MoMA Establishes Just Above Midtown Archive –

The memory of Just Above Midtown, the famed New York art space that launched the careers of numerous Black artists, will remain alive long at Museum of Modern Art, whose exhibition to devoted to it just closed this past weekend.

On Wednesday, MoMA revealed that it has established an archive devoted to Just Above Midtown — or JAM, as it was known for short — that will be housed within the institution’s collection of research materials.

The archive was made possible by a grant from the Mellon Foundation, whose leader, Elizabeth Alexander, said in a statement that JAM was “a vital space not only for Black artists in the city and the vivid, ever-evolving work they created, but also for the dynamism of New York’s arts community as a whole.”

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A painting of a skyline beneath a vast grey sky. Superimposed over the sky are incongruous diamond-shaped forms in yellow, orange, and red.

Founded by Linda Goode Bryant in 1974, JAM existed briefly as a commercial gallery before becoming a nonprofit alternative space. While it is best remembered for supporting Black artists, it also supported women artists and artists of color more broadly by the time it closed in 1986. David Hammons, Lorraine O’Grady, and Senga Nengudi were among those to stage some of their key early works there.

But the MoMA show, curated by Thomas (T.) Jean Lax, foregrounded how JAM was more than just a gallery — it also held programming ranging from politically oriented events to performance art showcases, all with an eye toward luring the community into JAM’s own art world.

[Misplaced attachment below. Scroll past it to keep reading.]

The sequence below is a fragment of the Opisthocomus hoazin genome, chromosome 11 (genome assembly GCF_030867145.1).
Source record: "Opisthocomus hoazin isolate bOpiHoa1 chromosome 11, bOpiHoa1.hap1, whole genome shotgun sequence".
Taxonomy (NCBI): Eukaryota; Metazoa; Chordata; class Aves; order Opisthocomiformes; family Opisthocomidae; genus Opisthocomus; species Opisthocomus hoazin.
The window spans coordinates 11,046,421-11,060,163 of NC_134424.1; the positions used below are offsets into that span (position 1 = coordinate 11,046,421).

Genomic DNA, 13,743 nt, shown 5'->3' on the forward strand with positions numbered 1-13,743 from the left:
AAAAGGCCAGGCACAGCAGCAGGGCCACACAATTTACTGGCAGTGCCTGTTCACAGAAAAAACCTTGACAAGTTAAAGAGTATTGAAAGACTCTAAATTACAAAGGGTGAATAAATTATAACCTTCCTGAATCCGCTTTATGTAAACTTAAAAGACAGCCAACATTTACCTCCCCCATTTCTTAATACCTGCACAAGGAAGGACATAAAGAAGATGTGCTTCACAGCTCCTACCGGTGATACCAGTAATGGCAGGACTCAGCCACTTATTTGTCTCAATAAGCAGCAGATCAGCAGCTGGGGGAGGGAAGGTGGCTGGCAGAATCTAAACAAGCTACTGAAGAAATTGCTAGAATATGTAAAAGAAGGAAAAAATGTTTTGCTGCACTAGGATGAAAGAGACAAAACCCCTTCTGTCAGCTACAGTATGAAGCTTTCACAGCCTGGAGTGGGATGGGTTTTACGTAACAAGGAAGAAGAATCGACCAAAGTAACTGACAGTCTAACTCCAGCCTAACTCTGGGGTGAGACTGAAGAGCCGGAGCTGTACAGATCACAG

The archive includes materials such as artists’ slides, correspondence, press releases, publications, checklists, and more. The Mellon Foundation’s gift will support an archivist who will work with these materials for a one-year period. MoMA plans to make the archive available for future projects staged within the galleries.

In a statement, Goode Bryant, who now runs the organization Project EATS, said, “Artists’ imaginations and creativity shaped and made JAM what it was and what it continues to be today, fresh and alive. After 50 years in storage, the JAM archive has a home at MoMA where it can continue to energize, challenge, and inspire current and future generations of artists and those of us who are fortunate to engage and experience their work.”

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